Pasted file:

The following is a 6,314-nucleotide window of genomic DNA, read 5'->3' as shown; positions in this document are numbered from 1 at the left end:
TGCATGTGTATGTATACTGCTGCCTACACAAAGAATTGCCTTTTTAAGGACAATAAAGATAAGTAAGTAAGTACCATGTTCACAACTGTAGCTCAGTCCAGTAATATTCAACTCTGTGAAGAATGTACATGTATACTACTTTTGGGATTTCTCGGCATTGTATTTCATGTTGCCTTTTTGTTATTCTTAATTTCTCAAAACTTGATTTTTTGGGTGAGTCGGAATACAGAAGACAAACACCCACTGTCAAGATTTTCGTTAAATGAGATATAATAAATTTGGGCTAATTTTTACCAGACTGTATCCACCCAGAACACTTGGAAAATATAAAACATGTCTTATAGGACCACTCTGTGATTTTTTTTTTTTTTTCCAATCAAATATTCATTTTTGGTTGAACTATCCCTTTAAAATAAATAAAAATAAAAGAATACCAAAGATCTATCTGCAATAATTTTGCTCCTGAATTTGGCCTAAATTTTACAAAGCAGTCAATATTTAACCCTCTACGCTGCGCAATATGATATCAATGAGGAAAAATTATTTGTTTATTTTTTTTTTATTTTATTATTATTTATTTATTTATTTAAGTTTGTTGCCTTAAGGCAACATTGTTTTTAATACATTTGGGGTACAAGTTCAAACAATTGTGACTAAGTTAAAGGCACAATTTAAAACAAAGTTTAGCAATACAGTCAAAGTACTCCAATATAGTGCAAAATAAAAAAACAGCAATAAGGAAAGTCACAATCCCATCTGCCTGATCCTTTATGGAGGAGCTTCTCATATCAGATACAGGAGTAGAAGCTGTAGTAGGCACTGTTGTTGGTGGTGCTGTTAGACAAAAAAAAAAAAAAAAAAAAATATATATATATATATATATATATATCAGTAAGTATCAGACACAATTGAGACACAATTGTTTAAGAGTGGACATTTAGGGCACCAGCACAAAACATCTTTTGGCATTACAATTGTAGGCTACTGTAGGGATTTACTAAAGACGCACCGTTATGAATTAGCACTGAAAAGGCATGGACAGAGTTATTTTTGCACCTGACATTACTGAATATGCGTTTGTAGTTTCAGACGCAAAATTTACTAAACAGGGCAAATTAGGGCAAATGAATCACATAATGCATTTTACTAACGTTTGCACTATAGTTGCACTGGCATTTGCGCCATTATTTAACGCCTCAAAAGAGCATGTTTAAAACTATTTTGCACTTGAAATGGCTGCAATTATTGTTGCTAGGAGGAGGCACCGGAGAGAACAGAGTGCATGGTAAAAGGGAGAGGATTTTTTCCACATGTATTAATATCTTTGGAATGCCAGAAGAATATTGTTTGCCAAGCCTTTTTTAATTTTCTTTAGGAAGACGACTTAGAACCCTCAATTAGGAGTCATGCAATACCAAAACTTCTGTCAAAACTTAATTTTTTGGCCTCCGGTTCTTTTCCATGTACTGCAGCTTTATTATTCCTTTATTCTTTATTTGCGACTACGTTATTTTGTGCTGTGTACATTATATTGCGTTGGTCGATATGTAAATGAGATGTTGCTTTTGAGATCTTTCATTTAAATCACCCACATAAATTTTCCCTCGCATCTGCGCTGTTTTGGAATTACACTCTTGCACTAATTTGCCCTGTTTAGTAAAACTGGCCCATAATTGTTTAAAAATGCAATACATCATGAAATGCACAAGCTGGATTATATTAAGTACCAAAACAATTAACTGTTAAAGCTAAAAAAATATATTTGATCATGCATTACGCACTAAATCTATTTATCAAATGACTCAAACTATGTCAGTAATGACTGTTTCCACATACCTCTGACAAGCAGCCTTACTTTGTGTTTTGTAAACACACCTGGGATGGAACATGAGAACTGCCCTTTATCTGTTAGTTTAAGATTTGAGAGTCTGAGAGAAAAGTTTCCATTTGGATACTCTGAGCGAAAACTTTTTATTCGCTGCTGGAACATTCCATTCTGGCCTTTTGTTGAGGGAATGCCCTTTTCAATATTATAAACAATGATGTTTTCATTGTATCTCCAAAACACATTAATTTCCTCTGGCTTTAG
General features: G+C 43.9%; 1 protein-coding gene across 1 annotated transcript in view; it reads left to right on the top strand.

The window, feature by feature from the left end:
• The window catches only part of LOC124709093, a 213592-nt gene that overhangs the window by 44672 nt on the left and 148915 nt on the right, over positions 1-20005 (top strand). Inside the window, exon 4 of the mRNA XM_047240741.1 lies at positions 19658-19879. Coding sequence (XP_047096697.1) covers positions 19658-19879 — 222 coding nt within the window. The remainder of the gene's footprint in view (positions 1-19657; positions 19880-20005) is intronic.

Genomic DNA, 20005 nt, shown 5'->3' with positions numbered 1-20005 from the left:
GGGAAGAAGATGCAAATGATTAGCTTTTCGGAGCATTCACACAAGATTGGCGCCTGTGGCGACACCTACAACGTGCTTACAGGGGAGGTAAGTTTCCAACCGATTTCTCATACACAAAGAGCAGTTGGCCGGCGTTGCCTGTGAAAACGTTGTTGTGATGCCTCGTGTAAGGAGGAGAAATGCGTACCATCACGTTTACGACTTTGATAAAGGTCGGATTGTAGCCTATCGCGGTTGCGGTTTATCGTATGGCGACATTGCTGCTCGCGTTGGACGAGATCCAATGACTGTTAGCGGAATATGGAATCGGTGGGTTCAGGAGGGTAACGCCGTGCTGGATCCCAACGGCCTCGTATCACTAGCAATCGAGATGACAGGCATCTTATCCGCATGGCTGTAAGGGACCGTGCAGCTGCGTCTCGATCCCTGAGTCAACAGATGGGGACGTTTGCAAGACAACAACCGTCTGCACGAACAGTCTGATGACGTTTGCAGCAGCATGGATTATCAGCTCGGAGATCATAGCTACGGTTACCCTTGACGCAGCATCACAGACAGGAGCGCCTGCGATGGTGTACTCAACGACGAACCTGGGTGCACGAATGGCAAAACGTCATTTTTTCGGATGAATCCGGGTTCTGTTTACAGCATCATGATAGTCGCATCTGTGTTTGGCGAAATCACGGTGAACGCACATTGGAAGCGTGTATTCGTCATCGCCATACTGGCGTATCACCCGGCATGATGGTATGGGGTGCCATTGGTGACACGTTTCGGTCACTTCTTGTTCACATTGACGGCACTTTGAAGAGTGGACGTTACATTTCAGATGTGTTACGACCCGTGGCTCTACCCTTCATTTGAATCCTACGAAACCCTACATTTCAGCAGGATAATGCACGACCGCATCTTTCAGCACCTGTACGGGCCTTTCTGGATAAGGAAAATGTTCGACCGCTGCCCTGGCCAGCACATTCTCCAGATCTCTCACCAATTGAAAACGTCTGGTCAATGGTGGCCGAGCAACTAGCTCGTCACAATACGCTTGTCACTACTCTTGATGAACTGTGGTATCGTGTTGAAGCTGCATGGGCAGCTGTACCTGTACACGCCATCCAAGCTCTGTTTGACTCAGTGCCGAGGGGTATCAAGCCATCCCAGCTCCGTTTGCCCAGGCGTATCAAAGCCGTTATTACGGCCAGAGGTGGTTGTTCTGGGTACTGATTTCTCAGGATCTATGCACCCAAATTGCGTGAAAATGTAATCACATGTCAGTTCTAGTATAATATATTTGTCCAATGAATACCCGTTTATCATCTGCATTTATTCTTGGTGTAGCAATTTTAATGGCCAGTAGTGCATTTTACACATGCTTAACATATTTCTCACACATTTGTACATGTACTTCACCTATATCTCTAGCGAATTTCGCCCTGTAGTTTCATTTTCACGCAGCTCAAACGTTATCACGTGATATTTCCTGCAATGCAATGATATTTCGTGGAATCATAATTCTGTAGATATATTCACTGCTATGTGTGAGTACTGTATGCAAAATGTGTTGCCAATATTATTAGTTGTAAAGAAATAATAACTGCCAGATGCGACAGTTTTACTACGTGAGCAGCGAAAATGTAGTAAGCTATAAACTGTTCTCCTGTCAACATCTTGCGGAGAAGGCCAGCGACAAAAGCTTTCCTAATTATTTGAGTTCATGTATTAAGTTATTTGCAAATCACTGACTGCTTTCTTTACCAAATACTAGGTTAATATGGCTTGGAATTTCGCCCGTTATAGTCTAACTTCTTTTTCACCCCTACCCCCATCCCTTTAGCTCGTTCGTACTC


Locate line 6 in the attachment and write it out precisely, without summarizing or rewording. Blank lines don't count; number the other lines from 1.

Genomic DNA, 20005 nt, shown 5'->3' with positions numbered 1-20005 from the left: